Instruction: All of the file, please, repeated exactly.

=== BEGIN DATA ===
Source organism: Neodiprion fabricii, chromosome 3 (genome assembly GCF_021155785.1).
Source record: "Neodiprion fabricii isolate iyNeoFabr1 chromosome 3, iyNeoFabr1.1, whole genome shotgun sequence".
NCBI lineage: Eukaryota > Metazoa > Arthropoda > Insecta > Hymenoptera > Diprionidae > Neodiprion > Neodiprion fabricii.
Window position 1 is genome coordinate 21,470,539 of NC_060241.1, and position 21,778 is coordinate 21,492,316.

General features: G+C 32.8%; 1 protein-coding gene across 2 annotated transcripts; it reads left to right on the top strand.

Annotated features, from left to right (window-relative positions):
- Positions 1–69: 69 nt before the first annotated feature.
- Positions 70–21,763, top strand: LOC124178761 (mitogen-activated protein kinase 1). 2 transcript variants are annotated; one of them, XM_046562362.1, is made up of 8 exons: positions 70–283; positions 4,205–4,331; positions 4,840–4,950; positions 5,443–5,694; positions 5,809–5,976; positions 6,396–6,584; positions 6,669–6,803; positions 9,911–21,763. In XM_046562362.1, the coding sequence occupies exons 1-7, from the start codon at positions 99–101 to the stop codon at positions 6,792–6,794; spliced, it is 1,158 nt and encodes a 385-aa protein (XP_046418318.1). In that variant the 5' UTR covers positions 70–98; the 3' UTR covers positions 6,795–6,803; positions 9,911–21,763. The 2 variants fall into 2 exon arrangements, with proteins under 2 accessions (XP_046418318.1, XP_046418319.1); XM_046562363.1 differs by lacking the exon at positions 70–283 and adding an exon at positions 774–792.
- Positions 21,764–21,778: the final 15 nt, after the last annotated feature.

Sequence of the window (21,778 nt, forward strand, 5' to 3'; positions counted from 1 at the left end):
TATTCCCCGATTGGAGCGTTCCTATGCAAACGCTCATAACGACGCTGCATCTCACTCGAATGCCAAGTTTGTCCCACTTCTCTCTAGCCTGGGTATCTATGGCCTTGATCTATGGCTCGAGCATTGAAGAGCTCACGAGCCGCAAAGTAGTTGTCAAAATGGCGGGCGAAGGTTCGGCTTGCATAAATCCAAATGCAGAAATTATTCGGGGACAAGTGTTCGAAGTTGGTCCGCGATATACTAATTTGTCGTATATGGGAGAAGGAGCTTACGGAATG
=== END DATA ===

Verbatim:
Source organism: Neodiprion fabricii, chromosome 3 (genome assembly GCF_021155785.1).
Source record: "Neodiprion fabricii isolate iyNeoFabr1 chromosome 3, iyNeoFabr1.1, whole genome shotgun sequence".
NCBI lineage: Eukaryota > Metazoa > Arthropoda > Insecta > Hymenoptera > Diprionidae > Neodiprion > Neodiprion fabricii.
Window position 1 is genome coordinate 21,470,539 of NC_060241.1, and position 21,778 is coordinate 21,492,316.

General features: G+C 32.8%; 1 protein-coding gene across 2 annotated transcripts; it reads left to right on the top strand.

Annotated features, from left to right (window-relative positions):
- Positions 1–69: 69 nt before the first annotated feature.
- Positions 70–21,763, top strand: LOC124178761 (mitogen-activated protein kinase 1). 2 transcript variants are annotated; one of them, XM_046562362.1, is made up of 8 exons: positions 70–283; positions 4,205–4,331; positions 4,840–4,950; positions 5,443–5,694; positions 5,809–5,976; positions 6,396–6,584; positions 6,669–6,803; positions 9,911–21,763. In XM_046562362.1, the coding sequence occupies exons 1-7, from the start codon at positions 99–101 to the stop codon at positions 6,792–6,794; spliced, it is 1,158 nt and encodes a 385-aa protein (XP_046418318.1). In that variant the 5' UTR covers positions 70–98; the 3' UTR covers positions 6,795–6,803; positions 9,911–21,763. The 2 variants fall into 2 exon arrangements, with proteins under 2 accessions (XP_046418318.1, XP_046418319.1); XM_046562363.1 differs by lacking the exon at positions 70–283 and adding an exon at positions 774–792.
- Positions 21,764–21,778: the final 15 nt, after the last annotated feature.

Sequence of the window (21,778 nt, forward strand, 5' to 3'; positions counted from 1 at the left end):
TATTCCCCGATTGGAGCGTTCCTATGCAAACGCTCATAACGACGCTGCATCTCACTCGAATGCCAAGTTTGTCCCACTTCTCTCTAGCCTGGGTATCTATGGCCTTGATCTATGGCTCGAGCATTGAAGAGCTCACGAGCCGCAAAGTAGTTGTCAAAATGGCGGGCGAAGGTTCGGCTTGCATAAATCCAAATGCAGAAATTATTCGGGGACAAGTGTTCGAAGTTGGTCCGCGATATACTAATTTGTCGTATATGGGAGAAGGAGCTTACGGAATG